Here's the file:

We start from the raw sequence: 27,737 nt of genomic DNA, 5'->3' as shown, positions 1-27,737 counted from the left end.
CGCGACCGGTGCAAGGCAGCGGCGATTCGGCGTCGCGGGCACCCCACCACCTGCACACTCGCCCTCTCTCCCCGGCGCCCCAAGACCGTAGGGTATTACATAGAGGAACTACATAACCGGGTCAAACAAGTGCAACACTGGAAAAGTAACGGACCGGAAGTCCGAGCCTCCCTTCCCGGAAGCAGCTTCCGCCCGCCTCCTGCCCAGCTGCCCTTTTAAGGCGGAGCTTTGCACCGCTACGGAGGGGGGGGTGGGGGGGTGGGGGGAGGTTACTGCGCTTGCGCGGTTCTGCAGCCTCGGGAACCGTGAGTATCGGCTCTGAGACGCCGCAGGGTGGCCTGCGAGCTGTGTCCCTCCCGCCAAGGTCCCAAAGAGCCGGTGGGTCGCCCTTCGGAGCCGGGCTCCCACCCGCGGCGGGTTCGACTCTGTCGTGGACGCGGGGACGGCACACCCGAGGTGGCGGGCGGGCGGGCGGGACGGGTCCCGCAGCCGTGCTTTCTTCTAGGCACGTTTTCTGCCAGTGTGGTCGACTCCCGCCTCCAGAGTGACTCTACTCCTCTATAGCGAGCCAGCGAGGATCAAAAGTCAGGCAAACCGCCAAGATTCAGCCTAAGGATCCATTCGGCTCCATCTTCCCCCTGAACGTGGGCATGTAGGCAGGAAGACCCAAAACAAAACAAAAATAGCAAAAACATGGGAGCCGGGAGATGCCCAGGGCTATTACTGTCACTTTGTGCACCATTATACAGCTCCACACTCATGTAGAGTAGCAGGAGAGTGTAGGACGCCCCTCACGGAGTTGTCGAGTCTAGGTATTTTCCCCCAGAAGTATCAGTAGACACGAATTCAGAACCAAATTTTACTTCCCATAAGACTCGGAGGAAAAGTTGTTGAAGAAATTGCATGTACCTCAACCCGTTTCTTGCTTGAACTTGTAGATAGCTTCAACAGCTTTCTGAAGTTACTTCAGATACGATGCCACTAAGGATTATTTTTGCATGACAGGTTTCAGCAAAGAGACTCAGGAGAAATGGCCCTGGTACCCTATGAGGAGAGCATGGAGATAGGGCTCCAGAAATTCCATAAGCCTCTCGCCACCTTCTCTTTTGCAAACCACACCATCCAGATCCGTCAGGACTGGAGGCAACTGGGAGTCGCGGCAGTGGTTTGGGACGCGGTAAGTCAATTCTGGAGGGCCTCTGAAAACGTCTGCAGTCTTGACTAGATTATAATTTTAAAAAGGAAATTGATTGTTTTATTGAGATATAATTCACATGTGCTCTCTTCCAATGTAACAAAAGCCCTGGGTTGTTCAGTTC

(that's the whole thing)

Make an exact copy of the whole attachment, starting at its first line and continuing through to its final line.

We start from the raw sequence: 27,737 nt of genomic DNA, 5'->3' as shown, positions 1-27,737 counted from the left end.
CGCGACCGGTGCAAGGCAGCGGCGATTCGGCGTCGCGGGCACCCCACCACCTGCACACTCGCCCTCTCTCCCCGGCGCCCCAAGACCGTAGGGTATTACATAGAGGAACTACATAACCGGGTCAAACAAGTGCAACACTGGAAAAGTAACGGACCGGAAGTCCGAGCCTCCCTTCCCGGAAGCAGCTTCCGCCCGCCTCCTGCCCAGCTGCCCTTTTAAGGCGGAGCTTTGCACCGCTACGGAGGGGGGGGTGGGGGGGTGGGGGGAGGTTACTGCGCTTGCGCGGTTCTGCAGCCTCGGGAACCGTGAGTATCGGCTCTGAGACGCCGCAGGGTGGCCTGCGAGCTGTGTCCCTCCCGCCAAGGTCCCAAAGAGCCGGTGGGTCGCCCTTCGGAGCCGGGCTCCCACCCGCGGCGGGTTCGACTCTGTCGTGGACGCGGGGACGGCACACCCGAGGTGGCGGGCGGGCGGGCGGGACGGGTCCCGCAGCCGTGCTTTCTTCTAGGCACGTTTTCTGCCAGTGTGGTCGACTCCCGCCTCCAGAGTGACTCTACTCCTCTATAGCGAGCCAGCGAGGATCAAAAGTCAGGCAAACCGCCAAGATTCAGCCTAAGGATCCATTCGGCTCCATCTTCCCCCTGAACGTGGGCATGTAGGCAGGAAGACCCAAAACAAAACAAAAATAGCAAAAACATGGGAGCCGGGAGATGCCCAGGGCTATTACTGTCACTTTGTGCACCATTATACAGCTCCACACTCATGTAGAGTAGCAGGAGAGTGTAGGACGCCCCTCACGGAGTTGTCGAGTCTAGGTATTTTCCCCCAGAAGTATCAGTAGACACGAATTCAGAACCAAATTTTACTTCCCATAAGACTCGGAGGAAAAGTTGTTGAAGAAATTGCATGTACCTCAACCCGTTTCTTGCTTGAACTTGTAGATAGCTTCAACAGCTTTCTGAAGTTACTTCAGATACGATGCCACTAAGGATTATTTTTGCATGACAGGTTTCAGCAAAGAGACTCAGGAGAAATGGCCCTGGTACCCTATGAGGAGAGCATGGAGATAGGGCTCCAGAAATTCCATAAGCCTCTCGCCACCTTCTCTTTTGCAAACCACACCATCCAGATCCGTCAGGACTGGAGGCAACTGGGAGTCGCGGCAGTGGTTTGGGACGCGGTAAGTCAATTCTGGAGGGCCTCTGAAAACGTCTGCAGTCTTGACTAGATTATAATTTTAAAAAGGAAATTGATTGTTTTATTGAGATATAATTCACATGTGCTCTCTTCCAATGTAACAAAAGCCCTGGGTTGTTCAGTTC